Indooroopilly State High School in Brisbane’s southwest has been closed after a student contracted the COVID-19 virus.
It was the only new case of community transmission the state has recorded in the latest outbreak of the COVID-19 Delta strain.
The school was made aware of the fact just after midnight, prompting health authorities to close the school for 48 hours so that deep cleaning and contact tracing could be conducted.
It is understood the student is a 17-year-old girl was in the community for three days whilst infectious and at school for two days. The state’s Health Minister, Yvette D'Ath, said it is unknown how the girl contracted the virus.
“At this point, we understand the family hasn't travelled anywhere and we're still to get genomic sequencing to find out what variant it is and also whether it's linked to any other cases in Queensland or Australia,” D'Ath said.
In an email sent to the school community last night, acting executive principal, Derek Weeks, said the school is continuing to liaise with public health authorities and our own department in relation to the latest developments.
“We will act immediately on their advice should there be an identified need to do so.”
This morning Victoria recorded three new cases, all of whom were in quarantine and linked to known outbreaks.
NSW Health announced 170 new cases of community transmission today, with at least 52 of those cases active in the community for some or all of their infectious period. Yesterday, the state recorded a staggering 239 cases, 88 of which were infectious whilst in the community.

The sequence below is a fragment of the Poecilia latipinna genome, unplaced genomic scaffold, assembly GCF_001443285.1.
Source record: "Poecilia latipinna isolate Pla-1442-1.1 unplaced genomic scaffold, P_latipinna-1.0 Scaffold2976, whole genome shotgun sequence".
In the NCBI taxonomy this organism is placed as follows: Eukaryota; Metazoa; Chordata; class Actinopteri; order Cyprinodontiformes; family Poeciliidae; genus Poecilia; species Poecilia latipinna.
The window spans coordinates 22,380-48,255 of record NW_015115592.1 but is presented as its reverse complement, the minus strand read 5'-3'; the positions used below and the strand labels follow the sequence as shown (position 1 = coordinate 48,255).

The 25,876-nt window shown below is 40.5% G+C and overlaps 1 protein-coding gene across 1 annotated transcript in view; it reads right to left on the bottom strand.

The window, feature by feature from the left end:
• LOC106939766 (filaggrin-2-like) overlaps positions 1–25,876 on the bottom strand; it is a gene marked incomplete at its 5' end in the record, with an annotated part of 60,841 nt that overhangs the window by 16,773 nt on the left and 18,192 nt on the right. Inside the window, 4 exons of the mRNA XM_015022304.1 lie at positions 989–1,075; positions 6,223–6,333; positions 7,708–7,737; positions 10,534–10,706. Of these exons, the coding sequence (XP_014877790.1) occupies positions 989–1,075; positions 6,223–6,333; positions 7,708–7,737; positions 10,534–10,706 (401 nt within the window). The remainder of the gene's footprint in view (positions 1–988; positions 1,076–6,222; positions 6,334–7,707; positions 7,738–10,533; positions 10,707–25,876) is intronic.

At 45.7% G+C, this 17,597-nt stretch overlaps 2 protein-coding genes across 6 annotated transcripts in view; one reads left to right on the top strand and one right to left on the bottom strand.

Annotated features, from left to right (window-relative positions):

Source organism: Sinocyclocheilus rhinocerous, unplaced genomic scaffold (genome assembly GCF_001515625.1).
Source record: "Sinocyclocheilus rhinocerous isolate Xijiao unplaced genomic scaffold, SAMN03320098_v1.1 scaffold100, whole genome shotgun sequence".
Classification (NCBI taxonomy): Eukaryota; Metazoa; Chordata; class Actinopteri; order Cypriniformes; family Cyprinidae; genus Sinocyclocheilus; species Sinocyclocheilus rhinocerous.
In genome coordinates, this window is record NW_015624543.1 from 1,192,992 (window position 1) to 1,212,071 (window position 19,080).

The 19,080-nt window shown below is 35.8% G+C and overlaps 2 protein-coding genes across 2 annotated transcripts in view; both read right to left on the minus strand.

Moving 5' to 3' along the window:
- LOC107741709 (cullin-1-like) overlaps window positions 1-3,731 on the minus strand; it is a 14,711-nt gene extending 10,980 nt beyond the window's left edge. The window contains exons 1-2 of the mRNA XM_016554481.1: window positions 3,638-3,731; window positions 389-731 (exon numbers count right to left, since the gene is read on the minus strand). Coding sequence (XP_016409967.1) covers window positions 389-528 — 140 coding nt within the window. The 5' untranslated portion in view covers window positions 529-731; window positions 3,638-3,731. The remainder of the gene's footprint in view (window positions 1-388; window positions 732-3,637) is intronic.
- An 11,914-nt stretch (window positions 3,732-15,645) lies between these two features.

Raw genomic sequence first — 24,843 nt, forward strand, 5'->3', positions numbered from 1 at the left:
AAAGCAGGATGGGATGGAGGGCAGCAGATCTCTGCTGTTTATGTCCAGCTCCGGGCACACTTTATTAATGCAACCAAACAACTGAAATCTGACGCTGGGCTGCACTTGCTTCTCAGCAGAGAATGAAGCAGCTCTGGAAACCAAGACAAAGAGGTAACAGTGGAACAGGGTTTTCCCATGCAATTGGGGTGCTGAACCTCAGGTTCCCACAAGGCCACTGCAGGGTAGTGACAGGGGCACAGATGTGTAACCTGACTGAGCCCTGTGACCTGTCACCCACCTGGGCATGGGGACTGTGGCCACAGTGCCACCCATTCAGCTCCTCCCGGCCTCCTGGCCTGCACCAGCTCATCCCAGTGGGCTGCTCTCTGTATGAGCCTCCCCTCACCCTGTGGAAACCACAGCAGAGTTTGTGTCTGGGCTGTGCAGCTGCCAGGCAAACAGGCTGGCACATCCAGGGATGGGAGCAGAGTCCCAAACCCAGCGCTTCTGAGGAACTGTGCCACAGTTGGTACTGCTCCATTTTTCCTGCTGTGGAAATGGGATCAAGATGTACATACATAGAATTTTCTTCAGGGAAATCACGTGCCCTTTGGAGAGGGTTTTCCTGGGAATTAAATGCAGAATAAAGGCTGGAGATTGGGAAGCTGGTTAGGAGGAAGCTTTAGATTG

NSW Teachers Federation president, Angelo Gavrielatos says the government’s decision to send Year 12 students back to school on 16 August in the context of a growing number of COVID cases is risky.
“Noting the advice that worksites and human interaction are the major contributors to transmission of the virus, we are dumbfounded by the announcement, particularly as some of our schools with large Year 12 groups, will have gatherings of up to 600 people on site,” Gavrielatos told The Educator.
“The announcement defies logic and, more importantly, health advice.”
According to NSW Health, more than 580 young people aged 19 and under have been infected in the current outbreak.